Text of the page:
MASTER OF MEAN
The bulk of Republican primary voters have become accustomed, over time, to a political discourse of pure, unfiltered negativity. As a result, the GOP is now a political party of anger and contempt — a talk show in action, where leaders are expected to be mean, arrogant, and utterly dismissive of their opponents, which include Democrats, the media, and RINOs (Republicans in Name Only).
That attitude pervades the conservative movement, in radio programming, books, Web sites, Fox News programs, and speeches. Whether it's Sean Hannity, Mark Levin, Michelle Malkin, David Limbaugh, and Erick Erickson, or Mitch McConnell, Eric Cantor, and John Boehner, they are all essentially copying from the playbook created by Gingrich, along with Rush Limbaugh, in the 1980s and '90s.
No wonder, then, that so many of these rank-and-file Republicans believe that Gingrich would be the best debater against Barack Obama, or that, according to a new Rasmussen poll, far more of them think Gingrich has a better chance against Obama than does Romney. Other hopefuls are pale imitations; nobody can match Gingrich for condescension to his questioners, hyperbole in his critiques, and smugness in his declarations.
Nor are most others intelligent and informed enough to sound, as Paul Krugman recently put it, like "a stupid man's idea of what a smart person sounds like."
Gingrich may also be the most calculatingly nasty Republican on the national scene since Joe McCarthy or Richard Nixon. And now he is turning that talent against Romney, thwarting Romney's attempts to attack him.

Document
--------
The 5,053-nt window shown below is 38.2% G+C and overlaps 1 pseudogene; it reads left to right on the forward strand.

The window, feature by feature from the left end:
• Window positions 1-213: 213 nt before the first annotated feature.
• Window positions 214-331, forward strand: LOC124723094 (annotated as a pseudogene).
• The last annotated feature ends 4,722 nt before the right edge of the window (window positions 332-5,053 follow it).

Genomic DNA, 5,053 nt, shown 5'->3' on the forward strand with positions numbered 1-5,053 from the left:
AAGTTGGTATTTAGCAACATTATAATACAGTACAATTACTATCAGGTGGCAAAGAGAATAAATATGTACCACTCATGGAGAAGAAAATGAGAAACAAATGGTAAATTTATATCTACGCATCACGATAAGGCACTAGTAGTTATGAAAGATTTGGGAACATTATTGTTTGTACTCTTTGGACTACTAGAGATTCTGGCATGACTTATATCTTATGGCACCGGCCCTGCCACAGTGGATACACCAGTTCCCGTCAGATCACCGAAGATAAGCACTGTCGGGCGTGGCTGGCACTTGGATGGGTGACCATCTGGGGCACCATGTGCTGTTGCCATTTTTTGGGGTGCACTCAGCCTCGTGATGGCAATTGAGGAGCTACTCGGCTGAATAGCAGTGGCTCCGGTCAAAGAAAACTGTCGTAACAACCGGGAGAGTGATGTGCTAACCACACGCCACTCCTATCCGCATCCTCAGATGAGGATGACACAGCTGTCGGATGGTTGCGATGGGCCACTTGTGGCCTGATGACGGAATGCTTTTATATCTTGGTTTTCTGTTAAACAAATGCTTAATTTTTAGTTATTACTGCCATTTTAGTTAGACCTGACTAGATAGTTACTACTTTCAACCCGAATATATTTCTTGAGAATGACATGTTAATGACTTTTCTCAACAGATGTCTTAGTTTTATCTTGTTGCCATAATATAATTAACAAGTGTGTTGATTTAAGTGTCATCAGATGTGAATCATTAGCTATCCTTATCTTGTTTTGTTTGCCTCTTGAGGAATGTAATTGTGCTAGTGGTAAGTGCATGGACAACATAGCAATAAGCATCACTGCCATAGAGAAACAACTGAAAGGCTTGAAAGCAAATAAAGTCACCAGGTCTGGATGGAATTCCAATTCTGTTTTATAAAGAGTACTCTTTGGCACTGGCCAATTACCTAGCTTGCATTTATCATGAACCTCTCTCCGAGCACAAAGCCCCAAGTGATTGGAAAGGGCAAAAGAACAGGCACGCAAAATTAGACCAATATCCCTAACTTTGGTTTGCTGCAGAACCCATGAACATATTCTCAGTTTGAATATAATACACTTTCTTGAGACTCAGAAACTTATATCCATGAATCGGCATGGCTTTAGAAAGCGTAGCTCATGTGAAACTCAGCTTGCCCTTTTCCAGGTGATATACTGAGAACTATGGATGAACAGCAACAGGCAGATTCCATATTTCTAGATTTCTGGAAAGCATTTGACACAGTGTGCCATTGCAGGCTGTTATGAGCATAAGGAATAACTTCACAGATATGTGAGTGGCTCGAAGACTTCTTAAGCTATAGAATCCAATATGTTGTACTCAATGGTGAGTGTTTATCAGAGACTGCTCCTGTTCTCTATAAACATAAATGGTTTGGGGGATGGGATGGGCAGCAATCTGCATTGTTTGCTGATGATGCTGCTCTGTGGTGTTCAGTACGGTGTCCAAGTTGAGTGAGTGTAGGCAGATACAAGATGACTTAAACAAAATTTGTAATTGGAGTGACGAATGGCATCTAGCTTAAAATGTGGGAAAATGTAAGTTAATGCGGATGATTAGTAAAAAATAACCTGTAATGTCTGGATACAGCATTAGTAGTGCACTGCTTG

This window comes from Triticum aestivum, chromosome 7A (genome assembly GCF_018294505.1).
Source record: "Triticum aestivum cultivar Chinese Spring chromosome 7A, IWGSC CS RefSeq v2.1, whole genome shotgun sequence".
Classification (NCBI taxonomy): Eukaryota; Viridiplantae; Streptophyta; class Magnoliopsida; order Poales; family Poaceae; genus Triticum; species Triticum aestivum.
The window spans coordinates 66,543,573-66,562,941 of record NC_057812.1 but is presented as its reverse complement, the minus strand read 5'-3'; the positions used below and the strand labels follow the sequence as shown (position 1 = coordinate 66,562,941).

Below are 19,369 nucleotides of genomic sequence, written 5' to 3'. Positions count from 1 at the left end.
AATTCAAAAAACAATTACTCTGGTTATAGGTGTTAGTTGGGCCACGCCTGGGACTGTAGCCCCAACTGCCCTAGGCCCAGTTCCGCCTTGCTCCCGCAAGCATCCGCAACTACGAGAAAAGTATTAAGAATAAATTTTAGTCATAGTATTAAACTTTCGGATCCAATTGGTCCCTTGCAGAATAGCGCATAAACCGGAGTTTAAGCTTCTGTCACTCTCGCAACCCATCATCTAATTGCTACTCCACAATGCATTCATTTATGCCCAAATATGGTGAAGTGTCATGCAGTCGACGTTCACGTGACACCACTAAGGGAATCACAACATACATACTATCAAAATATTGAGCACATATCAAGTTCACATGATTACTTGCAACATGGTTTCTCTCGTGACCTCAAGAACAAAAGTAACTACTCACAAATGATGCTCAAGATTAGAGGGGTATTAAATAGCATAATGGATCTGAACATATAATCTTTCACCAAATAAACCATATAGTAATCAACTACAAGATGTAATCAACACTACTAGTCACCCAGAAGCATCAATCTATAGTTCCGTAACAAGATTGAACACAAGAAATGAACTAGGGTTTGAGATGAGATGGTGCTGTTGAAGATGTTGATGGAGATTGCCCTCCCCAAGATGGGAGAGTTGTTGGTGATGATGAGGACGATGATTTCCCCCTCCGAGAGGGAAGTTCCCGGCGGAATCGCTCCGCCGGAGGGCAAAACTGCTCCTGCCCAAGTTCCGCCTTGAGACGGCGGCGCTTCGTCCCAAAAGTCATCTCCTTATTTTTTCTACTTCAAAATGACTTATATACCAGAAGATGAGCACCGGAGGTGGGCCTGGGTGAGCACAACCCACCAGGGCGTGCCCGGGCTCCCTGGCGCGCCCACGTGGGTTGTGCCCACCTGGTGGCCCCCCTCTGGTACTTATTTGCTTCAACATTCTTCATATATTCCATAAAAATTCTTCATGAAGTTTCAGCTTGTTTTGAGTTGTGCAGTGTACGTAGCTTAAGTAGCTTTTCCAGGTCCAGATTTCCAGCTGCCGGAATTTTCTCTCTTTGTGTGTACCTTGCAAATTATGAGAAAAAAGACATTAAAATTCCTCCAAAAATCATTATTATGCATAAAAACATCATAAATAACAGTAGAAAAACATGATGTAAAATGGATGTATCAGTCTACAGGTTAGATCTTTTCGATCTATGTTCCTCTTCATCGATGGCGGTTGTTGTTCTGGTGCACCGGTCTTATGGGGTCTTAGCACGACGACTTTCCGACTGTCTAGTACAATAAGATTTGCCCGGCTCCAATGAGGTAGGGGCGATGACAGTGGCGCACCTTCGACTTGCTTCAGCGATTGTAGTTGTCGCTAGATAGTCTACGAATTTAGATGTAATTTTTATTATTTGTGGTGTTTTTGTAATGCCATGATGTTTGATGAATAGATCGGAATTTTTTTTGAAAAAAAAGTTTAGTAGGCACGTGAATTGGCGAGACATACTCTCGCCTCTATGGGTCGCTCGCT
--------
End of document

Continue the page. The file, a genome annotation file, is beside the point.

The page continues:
At this past Saturday's debate in Iowa, Gingrich insulted Romney — saying the only reason he's not a career politician is because he couldn't beat Ted Kennedy — before Romney could get off a jab of his own. And that was after insisting all day he would not go negative.
On Monday, when Romney called for Gingrich to return the fees he received from Fannie Mae and Freddie Mac, Gingrich responded that he would do so only after Romney returns all the money he made from firing people and bankrupting companies. That shiv, too, was delivered between claims that he would, under no circumstances, say anything negative about Romney.
For all of Romney's impressive history of devious attacks, control of news cycles, dishonesty, and manipulation of campaign-finance rules, he is now up against the master.
It was Gingrich, after all, who rose to power by assaulting, with high dudgeon, the inflated or entirely imagined misdeeds of political enemies. He drove Democratic Speaker Jim Wright of Texas from office, for instance, through a vicious campaign to embarrass him over questionable ethics violations; he also had aides spread rumors that Speaker Bob Foley was a child molester and claimed that the Clinton administration was full of former drug users. All of this is now standard practice among conservatives, who decreed President Barack Obama's administration the most corrupt in history before it even took office.
It was Gingrich who adapted to new forms of media, to promote himself while deriding Washington — for instance, by giving rip-roaring speeches in the empty House chamber that would be viewed on the new C-SPAN cable network, and by doing interviews on the newly emerging conservative talk-radio shows (including Limbaugh's) that others thought beneath a congressman's dignity.